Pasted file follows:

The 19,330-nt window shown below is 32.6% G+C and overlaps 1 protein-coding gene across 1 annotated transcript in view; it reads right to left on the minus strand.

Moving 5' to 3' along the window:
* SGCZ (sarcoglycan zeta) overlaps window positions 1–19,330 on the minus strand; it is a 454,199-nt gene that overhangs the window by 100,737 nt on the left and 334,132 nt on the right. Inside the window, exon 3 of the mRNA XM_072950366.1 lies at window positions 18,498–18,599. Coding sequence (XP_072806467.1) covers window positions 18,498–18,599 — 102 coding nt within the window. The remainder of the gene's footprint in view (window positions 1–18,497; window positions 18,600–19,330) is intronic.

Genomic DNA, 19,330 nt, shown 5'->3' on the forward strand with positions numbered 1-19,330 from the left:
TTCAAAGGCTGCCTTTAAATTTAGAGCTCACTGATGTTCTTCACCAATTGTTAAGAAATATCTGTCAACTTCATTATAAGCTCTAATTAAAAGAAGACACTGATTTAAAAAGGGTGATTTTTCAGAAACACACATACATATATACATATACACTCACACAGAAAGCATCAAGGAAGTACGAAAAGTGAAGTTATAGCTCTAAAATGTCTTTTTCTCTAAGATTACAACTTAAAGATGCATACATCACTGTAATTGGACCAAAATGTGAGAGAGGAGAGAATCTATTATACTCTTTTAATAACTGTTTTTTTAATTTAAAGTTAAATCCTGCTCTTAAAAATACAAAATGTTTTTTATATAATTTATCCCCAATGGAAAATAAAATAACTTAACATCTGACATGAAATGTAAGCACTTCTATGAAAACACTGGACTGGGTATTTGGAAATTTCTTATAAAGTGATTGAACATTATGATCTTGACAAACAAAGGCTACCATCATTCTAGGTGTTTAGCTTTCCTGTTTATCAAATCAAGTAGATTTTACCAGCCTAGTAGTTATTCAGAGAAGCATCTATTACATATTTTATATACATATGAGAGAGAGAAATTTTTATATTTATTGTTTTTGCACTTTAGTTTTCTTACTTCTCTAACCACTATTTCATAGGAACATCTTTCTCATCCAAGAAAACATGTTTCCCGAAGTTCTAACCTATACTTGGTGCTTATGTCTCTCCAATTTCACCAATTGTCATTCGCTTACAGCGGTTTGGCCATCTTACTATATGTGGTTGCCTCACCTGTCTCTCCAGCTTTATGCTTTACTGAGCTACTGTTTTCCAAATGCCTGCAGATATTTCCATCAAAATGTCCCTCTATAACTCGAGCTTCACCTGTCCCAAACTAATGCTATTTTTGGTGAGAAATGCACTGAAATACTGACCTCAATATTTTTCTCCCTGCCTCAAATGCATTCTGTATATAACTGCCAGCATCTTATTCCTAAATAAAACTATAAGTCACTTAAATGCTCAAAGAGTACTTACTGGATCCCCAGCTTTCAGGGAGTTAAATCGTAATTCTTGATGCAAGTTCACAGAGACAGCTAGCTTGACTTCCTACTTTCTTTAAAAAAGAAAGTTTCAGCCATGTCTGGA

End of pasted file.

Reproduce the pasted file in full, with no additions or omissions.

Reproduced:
The 19,330-nt window shown below is 32.6% G+C and overlaps 1 protein-coding gene across 1 annotated transcript in view; it reads right to left on the minus strand.

Moving 5' to 3' along the window:
* SGCZ (sarcoglycan zeta) overlaps window positions 1–19,330 on the minus strand; it is a 454,199-nt gene that overhangs the window by 100,737 nt on the left and 334,132 nt on the right. Inside the window, exon 3 of the mRNA XM_072950366.1 lies at window positions 18,498–18,599. Coding sequence (XP_072806467.1) covers window positions 18,498–18,599 — 102 coding nt within the window. The remainder of the gene's footprint in view (window positions 1–18,497; window positions 18,600–19,330) is intronic.

Genomic DNA, 19,330 nt, shown 5'->3' on the forward strand with positions numbered 1-19,330 from the left:
TTCAAAGGCTGCCTTTAAATTTAGAGCTCACTGATGTTCTTCACCAATTGTTAAGAAATATCTGTCAACTTCATTATAAGCTCTAATTAAAAGAAGACACTGATTTAAAAAGGGTGATTTTTCAGAAACACACATACATATATACATATACACTCACACAGAAAGCATCAAGGAAGTACGAAAAGTGAAGTTATAGCTCTAAAATGTCTTTTTCTCTAAGATTACAACTTAAAGATGCATACATCACTGTAATTGGACCAAAATGTGAGAGAGGAGAGAATCTATTATACTCTTTTAATAACTGTTTTTTTAATTTAAAGTTAAATCCTGCTCTTAAAAATACAAAATGTTTTTTATATAATTTATCCCCAATGGAAAATAAAATAACTTAACATCTGACATGAAATGTAAGCACTTCTATGAAAACACTGGACTGGGTATTTGGAAATTTCTTATAAAGTGATTGAACATTATGATCTTGACAAACAAAGGCTACCATCATTCTAGGTGTTTAGCTTTCCTGTTTATCAAATCAAGTAGATTTTACCAGCCTAGTAGTTATTCAGAGAAGCATCTATTACATATTTTATATACATATGAGAGAGAGAAATTTTTATATTTATTGTTTTTGCACTTTAGTTTTCTTACTTCTCTAACCACTATTTCATAGGAACATCTTTCTCATCCAAGAAAACATGTTTCCCGAAGTTCTAACCTATACTTGGTGCTTATGTCTCTCCAATTTCACCAATTGTCATTCGCTTACAGCGGTTTGGCCATCTTACTATATGTGGTTGCCTCACCTGTCTCTCCAGCTTTATGCTTTACTGAGCTACTGTTTTCCAAATGCCTGCAGATATTTCCATCAAAATGTCCCTCTATAACTCGAGCTTCACCTGTCCCAAACTAATGCTATTTTTGGTGAGAAATGCACTGAAATACTGACCTCAATATTTTTCTCCCTGCCTCAAATGCATTCTGTATATAACTGCCAGCATCTTATTCCTAAATAAAACTATAAGTCACTTAAATGCTCAAAGAGTACTTACTGGATCCCCAGCTTTCAGGGAGTTAAATCGTAATTCTTGATGCAAGTTCACAGAGACAGCTAGCTTGACTTCCTACTTTCTTTAAAAAAGAAAGTTTCAGCCATGTCTGGA